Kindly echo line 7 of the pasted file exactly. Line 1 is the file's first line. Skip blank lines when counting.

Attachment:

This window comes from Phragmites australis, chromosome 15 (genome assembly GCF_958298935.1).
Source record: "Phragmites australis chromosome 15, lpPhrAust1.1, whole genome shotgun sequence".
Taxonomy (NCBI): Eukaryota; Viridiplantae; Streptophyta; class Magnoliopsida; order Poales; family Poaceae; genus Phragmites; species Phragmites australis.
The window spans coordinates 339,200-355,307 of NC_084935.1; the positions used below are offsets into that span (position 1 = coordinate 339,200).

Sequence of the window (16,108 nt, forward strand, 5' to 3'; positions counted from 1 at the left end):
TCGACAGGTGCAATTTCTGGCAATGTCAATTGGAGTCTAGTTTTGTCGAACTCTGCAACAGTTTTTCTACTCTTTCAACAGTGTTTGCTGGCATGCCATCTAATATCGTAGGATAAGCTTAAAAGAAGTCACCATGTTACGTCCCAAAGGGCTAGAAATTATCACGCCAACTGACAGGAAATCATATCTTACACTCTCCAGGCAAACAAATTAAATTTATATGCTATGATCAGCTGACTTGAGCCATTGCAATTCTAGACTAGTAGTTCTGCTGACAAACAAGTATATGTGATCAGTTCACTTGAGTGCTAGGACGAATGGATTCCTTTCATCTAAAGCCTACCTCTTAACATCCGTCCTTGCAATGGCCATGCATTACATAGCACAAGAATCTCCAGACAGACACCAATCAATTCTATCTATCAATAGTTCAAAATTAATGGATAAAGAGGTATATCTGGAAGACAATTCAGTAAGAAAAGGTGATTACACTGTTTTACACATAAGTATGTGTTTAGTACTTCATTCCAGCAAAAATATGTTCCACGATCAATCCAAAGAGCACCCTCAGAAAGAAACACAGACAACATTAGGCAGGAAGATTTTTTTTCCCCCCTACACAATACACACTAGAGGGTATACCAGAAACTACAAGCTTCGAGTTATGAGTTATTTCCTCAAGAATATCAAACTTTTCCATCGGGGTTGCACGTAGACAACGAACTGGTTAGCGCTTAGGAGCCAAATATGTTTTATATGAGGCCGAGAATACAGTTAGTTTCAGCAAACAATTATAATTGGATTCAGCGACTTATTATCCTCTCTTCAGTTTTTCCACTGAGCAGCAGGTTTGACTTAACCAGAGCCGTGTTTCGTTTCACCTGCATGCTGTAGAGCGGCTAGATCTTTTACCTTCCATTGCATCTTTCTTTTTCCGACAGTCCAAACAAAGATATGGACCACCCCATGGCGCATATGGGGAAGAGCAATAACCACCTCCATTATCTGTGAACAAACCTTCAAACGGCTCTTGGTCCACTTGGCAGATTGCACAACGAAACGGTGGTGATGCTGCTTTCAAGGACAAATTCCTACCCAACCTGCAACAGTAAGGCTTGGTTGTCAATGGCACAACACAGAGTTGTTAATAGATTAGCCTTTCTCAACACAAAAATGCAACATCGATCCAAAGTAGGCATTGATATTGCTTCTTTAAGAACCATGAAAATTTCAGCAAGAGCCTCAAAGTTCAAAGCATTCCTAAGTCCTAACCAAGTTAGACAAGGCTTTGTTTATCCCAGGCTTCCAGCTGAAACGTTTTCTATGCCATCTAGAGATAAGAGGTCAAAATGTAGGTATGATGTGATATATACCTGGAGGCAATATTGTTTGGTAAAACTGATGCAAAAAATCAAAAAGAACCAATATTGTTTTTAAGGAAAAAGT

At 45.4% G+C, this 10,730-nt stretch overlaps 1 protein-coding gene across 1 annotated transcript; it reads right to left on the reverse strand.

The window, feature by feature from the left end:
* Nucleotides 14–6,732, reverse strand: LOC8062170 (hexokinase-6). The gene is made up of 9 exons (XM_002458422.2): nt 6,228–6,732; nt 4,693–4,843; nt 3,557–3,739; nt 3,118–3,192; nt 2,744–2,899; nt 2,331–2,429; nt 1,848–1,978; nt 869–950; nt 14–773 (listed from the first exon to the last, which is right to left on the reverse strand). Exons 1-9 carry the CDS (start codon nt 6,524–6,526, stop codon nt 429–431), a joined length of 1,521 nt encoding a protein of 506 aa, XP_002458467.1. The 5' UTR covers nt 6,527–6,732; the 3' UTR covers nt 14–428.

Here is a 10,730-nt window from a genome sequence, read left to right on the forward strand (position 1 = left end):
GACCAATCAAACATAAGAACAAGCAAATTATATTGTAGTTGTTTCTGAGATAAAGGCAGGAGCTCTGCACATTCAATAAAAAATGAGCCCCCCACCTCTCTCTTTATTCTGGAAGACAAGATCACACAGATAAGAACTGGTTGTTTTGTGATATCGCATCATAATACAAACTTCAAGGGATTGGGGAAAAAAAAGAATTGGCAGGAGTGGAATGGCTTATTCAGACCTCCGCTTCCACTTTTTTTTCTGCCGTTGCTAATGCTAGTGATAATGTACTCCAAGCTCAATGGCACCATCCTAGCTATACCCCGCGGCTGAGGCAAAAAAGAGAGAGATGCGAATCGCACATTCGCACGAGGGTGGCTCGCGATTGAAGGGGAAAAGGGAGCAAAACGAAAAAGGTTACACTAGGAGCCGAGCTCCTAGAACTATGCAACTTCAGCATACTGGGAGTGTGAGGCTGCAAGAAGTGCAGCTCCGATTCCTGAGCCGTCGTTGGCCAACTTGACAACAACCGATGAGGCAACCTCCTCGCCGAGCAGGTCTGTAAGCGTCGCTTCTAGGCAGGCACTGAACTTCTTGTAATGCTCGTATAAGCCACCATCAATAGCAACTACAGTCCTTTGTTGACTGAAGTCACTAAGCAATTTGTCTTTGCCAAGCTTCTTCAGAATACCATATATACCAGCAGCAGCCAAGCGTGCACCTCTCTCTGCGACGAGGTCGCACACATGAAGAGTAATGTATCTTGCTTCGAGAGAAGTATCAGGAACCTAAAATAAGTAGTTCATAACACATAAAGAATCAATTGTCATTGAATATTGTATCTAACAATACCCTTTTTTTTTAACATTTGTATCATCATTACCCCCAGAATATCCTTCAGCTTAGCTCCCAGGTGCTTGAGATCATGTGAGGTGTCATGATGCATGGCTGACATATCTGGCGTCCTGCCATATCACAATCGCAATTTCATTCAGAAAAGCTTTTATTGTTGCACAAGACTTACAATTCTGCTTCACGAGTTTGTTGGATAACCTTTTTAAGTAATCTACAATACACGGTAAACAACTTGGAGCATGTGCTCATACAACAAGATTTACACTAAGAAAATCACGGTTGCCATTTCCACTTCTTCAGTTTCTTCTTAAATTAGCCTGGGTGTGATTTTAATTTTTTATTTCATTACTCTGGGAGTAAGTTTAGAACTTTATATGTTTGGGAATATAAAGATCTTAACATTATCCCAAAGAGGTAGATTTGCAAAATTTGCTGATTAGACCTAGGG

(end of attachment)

At 45.4% G+C, this 10,730-nt stretch overlaps 1 protein-coding gene across 1 annotated transcript; it reads right to left on the reverse strand.